for(Map.Entry<Thread, Connection> entry: connections.entrySet()) {
         Thread t = entry.getKey();
         if (!t.isAlive()) {
             LOG.info(t+": closed a connection.");
             connections.remove(t);
             entry.getValue().close();
         }
     }
}

If you are concerned about getting a dead connection, you can override the get() of ThreadLocal to test the connection before returning.

share|improve this answer
    
One persistent Connection would not work, but the number of threads performing queries is limited (I think its currently set to 2xCPUS). The ThreadLocal idea could be reasonably easy to implement in my case, although it could be hard to close them properly on shutdown. At the moment I don't have pressing performance issues with the connection time, but this could change when the client is more widely in use. –  Durandal Jul 1 '11 at 11:17
    
How often do you shutdown threads? Can you keep the number of threads doing this static? If not, you can have a collection of Map<Thread, Connection> which is used to find connections for dead threads and close their connections. –  Peter Lawrey Jul 1 '11 at 11:20
    
Threads are only shut down when the service that runs the server part is restarted or terminated, that is when the JVM exits. In practice it would not kill me if I never clean those connections up, I guess. The number of threads is determined at startup, the server selects a random idle thread and has it perform whatever service is required. My only problem is that this thread pool is not maintained by my app, but some framework (which I have to be careful to touch since its used by other apps as well). –  Durandal Jul 1 '11 at 11:28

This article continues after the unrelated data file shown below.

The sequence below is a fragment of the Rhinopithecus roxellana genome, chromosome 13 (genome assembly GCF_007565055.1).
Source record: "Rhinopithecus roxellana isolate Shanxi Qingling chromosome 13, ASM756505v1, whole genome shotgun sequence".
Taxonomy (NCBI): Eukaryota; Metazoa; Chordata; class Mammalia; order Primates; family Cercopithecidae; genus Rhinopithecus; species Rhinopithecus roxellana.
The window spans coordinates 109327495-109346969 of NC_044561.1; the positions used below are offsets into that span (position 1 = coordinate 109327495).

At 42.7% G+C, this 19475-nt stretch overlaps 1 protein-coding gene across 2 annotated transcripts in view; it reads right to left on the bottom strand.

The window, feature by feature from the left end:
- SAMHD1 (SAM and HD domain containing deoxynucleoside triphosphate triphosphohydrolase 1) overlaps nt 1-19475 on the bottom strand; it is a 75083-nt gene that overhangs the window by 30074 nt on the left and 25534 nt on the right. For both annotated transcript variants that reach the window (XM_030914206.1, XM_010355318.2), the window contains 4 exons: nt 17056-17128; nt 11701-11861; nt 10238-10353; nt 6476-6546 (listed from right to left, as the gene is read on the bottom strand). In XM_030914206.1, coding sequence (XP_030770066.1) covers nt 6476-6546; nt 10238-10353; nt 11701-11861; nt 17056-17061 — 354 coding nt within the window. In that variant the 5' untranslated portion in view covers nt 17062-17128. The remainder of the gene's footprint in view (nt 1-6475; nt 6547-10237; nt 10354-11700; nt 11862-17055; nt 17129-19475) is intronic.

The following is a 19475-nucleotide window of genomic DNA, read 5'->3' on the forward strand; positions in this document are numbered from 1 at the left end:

When you shutdown a server, do you explicitly close connections now? e.g. if you are in the middle of using a connection? When you close an application, all its TCP connections are closed by the OS (perhaps not as cleanly) –  Peter Lawrey Jul 1 '11 at 11:32
1  
In addition - irrespective of latency - some RDBMS servers spend a lot of effort to get your connection set up. So even if latency is not important for each client, you will be causing your DB server some easily avoidable pain. –  jasonk Jun 19 '12 at 11:23

It depends to some extent on the database software. Some (e.g. MySQL) have relatively lightweight connections that are quick to open. Others, like Oracle, have connections that are big honking structures with serious overhead.

In general, though, it's a good idea to use connection pooling, especially for quick, short, high-volume queries. The more quickly your app contains connections, the important it becomes. This has not changed over the last few years - if anything, it's more important than ever, as applications scale up and get more complex.

If you need convincing, I suggest you do some benchmarking, with pooling and without. If you get no performance benefit in your specific case, then maybe it's not worth the bother.

share|improve this answer

Your Answer

 
discard

By posting your answer, you agree to the privacy policy and terms of service.

Not the answer you're looking for? Browse other questions tagged or ask your own question.